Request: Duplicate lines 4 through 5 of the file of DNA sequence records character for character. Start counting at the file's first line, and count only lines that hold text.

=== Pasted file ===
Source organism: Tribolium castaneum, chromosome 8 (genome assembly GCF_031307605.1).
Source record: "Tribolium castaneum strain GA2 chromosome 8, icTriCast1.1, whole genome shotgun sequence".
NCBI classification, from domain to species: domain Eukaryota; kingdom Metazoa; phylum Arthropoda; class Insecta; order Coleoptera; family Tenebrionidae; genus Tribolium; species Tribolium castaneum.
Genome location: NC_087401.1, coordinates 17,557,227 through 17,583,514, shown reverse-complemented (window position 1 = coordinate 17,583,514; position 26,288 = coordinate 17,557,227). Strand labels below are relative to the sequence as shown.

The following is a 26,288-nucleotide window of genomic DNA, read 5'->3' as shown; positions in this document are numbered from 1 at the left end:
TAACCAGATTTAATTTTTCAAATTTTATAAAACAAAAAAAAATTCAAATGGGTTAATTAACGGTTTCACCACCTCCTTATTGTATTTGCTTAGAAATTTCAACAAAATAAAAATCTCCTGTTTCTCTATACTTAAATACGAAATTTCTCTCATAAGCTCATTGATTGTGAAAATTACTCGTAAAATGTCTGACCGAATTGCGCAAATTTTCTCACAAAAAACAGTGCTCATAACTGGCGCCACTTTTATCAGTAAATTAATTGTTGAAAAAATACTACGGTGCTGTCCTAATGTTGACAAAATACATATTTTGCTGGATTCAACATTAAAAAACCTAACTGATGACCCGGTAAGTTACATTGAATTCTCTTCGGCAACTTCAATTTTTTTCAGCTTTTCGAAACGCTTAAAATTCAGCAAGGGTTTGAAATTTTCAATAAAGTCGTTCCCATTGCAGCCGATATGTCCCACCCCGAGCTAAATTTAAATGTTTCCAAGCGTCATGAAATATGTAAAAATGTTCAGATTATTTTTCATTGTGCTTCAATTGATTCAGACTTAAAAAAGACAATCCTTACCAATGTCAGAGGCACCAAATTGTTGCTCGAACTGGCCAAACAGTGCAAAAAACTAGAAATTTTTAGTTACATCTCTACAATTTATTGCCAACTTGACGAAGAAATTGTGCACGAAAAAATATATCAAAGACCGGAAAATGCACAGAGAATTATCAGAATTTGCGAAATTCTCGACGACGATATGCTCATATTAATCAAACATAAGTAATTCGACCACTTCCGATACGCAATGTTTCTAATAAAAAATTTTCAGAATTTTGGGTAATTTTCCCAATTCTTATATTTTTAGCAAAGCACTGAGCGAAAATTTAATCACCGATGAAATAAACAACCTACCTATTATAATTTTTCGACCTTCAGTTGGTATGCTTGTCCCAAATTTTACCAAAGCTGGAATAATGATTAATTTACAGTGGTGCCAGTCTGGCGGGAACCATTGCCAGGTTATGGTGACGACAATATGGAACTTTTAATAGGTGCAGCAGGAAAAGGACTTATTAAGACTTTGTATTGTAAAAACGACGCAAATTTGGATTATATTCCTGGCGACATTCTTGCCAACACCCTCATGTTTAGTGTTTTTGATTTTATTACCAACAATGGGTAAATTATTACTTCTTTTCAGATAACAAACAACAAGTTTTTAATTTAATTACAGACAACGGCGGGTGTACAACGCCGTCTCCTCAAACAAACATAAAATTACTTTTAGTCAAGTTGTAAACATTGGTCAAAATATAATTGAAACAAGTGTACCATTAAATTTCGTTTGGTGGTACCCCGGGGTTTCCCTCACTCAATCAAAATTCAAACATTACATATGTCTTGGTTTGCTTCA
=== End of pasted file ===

Genome location: NC_087401.1, coordinates 17,557,227 through 17,583,514, shown reverse-complemented (window position 1 = coordinate 17,583,514; position 26,288 = coordinate 17,557,227). Strand labels below are relative to the sequence as shown.

The following is a 26,288-nucleotide window of genomic DNA, read 5'->3' as shown; positions in this document are numbered from 1 at the left end: